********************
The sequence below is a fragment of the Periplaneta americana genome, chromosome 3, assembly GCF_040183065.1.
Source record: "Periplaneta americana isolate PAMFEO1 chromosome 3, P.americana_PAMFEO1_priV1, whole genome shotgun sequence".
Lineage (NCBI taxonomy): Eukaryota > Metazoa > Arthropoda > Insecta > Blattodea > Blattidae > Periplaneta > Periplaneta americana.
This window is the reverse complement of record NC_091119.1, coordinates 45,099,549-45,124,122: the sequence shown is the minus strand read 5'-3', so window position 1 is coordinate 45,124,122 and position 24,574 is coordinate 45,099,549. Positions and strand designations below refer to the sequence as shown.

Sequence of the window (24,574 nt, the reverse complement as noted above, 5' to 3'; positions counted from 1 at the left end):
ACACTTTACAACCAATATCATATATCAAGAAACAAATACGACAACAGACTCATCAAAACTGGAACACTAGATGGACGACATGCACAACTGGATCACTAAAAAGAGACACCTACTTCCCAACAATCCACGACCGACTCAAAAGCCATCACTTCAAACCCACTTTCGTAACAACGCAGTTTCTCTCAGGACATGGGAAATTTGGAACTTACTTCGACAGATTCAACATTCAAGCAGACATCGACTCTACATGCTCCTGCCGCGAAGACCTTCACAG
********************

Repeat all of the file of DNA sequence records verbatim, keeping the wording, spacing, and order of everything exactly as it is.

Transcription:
The sequence below is a fragment of the Periplaneta americana genome, chromosome 3, assembly GCF_040183065.1.
Source record: "Periplaneta americana isolate PAMFEO1 chromosome 3, P.americana_PAMFEO1_priV1, whole genome shotgun sequence".
Lineage (NCBI taxonomy): Eukaryota > Metazoa > Arthropoda > Insecta > Blattodea > Blattidae > Periplaneta > Periplaneta americana.
This window is the reverse complement of record NC_091119.1, coordinates 45,099,549-45,124,122: the sequence shown is the minus strand read 5'-3', so window position 1 is coordinate 45,124,122 and position 24,574 is coordinate 45,099,549. Positions and strand designations below refer to the sequence as shown.

Sequence of the window (24,574 nt, the reverse complement as noted above, 5' to 3'; positions counted from 1 at the left end):
ACACTTTACAACCAATATCATATATCAAGAAACAAATACGACAACAGACTCATCAAAACTGGAACACTAGATGGACGACATGCACAACTGGATCACTAAAAAGAGACACCTACTTCCCAACAATCCACGACCGACTCAAAAGCCATCACTTCAAACCCACTTTCGTAACAACGCAGTTTCTCTCAGGACATGGGAAATTTGGAACTTACTTCGACAGATTCAACATTCAAGCAGACATCGACTCTACATGCTCCTGCCGCGAAGACCTTCACAG